The math on third-party delivery has long been problematic. Operators have felt the need to offer it at the expense of profits just because of increasing consumer demand. But now that restrictions on dining rooms have made delivery more of a necessity than a nice-to-have extra, many operators are thinking even more critically about how to make it work. Common approaches include raising prices on menu items to help compensate for high third-party fees, finding a way to offer delivery in-house, or enticing guests to order via your online platform and then paying a third-party vendor a reduced fee for delivery (but retaining the valuable customer data). If delivering food yourself isn’t feasible, committing to making the third option work may be your best long-term bet for making ends meet and serving customers well. This Restaurant Business report ( https://bit.ly/3pqATav ) discusses how delivery may be evolving and how to drive people to your platform.
This year, consumers and restaurants alike could really use the morale boost that holiday gatherings and celebrations can offer – but those events will look a lot different this year (if they happen at all). But not so fast. Could you find a festive way to help people enjoy great company, food and drink in a new way? Could you still help them toast to a long-awaited 2021? Think about how you can bring the party to your guests individually or virtually. Are there businesses in your neighborhood who have always held their holiday lunches and happy hours with you but will miss them this year because their employees are working remotely right now? More than ever, they want to make their employees feel appreciated and connected to their work from afar, so promote some holiday bundles that can be delivered to individual employees as a special treat. Do your customers still feel the need for a party – even if it’s not a traditional one? If you don’t have access to a large outdoor space where you are allowed to plan a socially distanced gathering, don’t underestimate the appeal of a virtual party, cooking class, quiz night or wine tasting held via Zoom. It can come together with a menu of festive food, cocktails and party bags for delivery, a few festive or funny Zoom backgrounds and some music.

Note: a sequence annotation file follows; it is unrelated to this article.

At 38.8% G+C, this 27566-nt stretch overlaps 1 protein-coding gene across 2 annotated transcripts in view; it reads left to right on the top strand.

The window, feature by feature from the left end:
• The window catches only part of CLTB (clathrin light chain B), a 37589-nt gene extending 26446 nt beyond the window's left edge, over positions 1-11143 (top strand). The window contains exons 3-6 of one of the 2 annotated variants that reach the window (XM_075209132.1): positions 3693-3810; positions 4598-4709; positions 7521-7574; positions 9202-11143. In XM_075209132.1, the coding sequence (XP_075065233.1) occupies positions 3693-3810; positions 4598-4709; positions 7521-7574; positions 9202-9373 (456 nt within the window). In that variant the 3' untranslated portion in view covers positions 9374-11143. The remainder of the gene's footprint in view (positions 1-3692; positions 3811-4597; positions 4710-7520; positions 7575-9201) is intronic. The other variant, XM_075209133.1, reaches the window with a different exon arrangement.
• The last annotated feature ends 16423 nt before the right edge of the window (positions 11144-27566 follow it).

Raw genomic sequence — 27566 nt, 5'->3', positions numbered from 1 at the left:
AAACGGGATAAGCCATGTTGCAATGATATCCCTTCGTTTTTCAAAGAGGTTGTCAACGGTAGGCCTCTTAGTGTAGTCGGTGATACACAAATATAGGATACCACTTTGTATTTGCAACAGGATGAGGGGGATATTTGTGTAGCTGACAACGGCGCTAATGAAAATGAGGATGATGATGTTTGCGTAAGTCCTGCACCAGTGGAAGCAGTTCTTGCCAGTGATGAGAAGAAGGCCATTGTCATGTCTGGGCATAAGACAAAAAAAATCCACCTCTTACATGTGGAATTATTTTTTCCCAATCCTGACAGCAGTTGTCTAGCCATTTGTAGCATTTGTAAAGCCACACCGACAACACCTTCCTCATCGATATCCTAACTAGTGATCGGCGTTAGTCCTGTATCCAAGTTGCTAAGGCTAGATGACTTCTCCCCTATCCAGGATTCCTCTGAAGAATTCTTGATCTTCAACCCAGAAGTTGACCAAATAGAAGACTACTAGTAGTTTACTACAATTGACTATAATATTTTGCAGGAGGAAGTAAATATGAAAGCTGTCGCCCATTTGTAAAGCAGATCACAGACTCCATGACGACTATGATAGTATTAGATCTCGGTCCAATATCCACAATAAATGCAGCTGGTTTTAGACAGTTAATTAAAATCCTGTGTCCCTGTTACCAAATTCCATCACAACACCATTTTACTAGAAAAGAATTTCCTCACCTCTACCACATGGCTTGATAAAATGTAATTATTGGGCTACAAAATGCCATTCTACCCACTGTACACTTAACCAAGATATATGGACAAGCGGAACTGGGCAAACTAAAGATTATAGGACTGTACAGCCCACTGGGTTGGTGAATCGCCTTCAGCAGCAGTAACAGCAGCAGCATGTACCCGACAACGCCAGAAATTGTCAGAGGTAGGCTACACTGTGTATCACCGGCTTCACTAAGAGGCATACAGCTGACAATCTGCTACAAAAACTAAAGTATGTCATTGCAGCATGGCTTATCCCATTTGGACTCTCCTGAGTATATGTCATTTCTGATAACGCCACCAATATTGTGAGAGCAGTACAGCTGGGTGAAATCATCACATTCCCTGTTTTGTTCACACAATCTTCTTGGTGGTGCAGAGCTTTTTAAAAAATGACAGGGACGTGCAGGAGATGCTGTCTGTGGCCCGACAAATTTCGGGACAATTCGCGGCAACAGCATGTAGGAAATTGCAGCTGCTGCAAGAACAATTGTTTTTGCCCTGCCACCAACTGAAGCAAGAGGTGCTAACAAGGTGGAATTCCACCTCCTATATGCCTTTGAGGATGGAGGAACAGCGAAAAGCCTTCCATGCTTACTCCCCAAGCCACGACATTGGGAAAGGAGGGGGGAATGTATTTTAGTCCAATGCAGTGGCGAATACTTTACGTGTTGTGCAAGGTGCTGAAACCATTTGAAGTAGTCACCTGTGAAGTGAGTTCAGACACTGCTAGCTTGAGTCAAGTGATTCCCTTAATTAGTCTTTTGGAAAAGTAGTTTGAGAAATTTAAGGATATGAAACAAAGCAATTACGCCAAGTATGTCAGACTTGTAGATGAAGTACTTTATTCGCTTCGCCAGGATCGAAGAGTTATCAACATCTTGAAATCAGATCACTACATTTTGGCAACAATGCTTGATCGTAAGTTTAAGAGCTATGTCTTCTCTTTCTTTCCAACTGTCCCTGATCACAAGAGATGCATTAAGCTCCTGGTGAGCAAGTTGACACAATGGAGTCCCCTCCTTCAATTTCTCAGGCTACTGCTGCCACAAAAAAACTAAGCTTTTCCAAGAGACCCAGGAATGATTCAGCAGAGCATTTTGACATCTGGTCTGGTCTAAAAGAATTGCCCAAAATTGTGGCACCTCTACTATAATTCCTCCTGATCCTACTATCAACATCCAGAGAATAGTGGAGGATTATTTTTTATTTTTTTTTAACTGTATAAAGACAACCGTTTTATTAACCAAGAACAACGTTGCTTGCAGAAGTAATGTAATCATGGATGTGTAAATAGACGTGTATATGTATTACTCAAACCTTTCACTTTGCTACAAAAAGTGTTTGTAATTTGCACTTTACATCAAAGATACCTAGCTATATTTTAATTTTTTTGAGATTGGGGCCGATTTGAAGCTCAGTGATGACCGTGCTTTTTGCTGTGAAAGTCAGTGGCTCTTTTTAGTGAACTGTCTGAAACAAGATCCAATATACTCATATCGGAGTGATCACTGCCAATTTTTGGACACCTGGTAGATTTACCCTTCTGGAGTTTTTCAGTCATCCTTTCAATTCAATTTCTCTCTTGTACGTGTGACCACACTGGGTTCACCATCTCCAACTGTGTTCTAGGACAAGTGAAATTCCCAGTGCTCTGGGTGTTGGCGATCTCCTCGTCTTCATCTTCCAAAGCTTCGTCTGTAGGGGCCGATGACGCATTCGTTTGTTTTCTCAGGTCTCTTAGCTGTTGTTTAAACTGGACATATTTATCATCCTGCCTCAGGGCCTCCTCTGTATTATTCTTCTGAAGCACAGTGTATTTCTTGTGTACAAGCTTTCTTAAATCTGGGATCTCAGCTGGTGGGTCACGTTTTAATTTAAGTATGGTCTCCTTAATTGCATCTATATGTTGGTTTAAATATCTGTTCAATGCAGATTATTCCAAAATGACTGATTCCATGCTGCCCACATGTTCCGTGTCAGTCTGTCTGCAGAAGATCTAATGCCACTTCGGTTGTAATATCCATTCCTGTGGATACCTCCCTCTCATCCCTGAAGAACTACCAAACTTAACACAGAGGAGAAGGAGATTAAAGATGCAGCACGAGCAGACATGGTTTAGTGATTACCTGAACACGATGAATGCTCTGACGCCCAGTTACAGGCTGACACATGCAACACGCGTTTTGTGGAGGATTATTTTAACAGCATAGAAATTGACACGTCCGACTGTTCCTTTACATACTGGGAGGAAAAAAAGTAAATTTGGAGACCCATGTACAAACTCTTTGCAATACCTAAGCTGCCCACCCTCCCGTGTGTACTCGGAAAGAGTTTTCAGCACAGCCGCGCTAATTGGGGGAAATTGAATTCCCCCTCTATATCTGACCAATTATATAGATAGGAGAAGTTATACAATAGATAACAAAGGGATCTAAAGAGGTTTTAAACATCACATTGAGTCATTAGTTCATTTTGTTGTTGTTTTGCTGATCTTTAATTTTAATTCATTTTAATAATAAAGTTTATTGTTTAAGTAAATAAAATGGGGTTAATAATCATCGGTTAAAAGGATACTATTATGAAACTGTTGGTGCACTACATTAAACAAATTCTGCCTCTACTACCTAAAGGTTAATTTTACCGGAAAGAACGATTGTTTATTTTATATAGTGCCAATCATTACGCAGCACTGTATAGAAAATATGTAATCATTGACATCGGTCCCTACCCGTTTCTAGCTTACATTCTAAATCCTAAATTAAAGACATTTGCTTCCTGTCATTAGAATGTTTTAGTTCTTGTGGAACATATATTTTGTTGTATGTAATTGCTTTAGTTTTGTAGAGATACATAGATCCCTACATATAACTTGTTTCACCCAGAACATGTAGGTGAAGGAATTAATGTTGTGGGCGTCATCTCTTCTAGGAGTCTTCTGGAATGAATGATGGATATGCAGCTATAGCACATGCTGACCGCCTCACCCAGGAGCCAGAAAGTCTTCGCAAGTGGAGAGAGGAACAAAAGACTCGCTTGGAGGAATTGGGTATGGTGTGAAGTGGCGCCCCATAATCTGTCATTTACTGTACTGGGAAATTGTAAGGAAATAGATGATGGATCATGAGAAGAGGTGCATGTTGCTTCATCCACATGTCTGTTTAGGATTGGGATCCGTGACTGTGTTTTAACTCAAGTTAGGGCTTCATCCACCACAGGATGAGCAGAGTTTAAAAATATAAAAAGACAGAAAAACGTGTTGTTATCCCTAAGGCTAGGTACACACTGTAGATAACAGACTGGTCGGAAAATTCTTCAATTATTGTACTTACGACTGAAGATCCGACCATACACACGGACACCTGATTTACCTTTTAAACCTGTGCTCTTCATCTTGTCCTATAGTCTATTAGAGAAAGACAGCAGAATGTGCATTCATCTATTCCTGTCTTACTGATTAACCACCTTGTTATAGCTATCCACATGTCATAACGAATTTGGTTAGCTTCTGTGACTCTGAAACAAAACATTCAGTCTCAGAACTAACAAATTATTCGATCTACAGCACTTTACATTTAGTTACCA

This year has been a frightening rollercoaster ride for restaurants – and while 2021 shows glimmers of improvement, we’re surely going to experience more twists and turns between now and recovery. But restaurants can also play an important role in shaping what’s to come. Recent research from McKinsey & Company said that to survive COVID-19, most restaurants will need a redesign – both in terms of their physical layout and business structure. If you’re planning to scale down your hours this winter or close altogether in anticipation of a stronger reopening in the spring, how can you use that down time to your advantage? Can you reconfigure your interior and exterior space to accommodate streamlined food pick-ups? Now is the time to, at the very least, create new systems that allow you to keep a finger on the pulse of your business every day (ask us how we can help). Ideally, that means adopting analytics and automation capabilities. They will help you manage inventory, monitor your equipment and energy use, provide contactless pickups, manage labor fluctuations, anticipate customer preferences – all of the critical capabilities you will need to succeed as we push through this difficult period.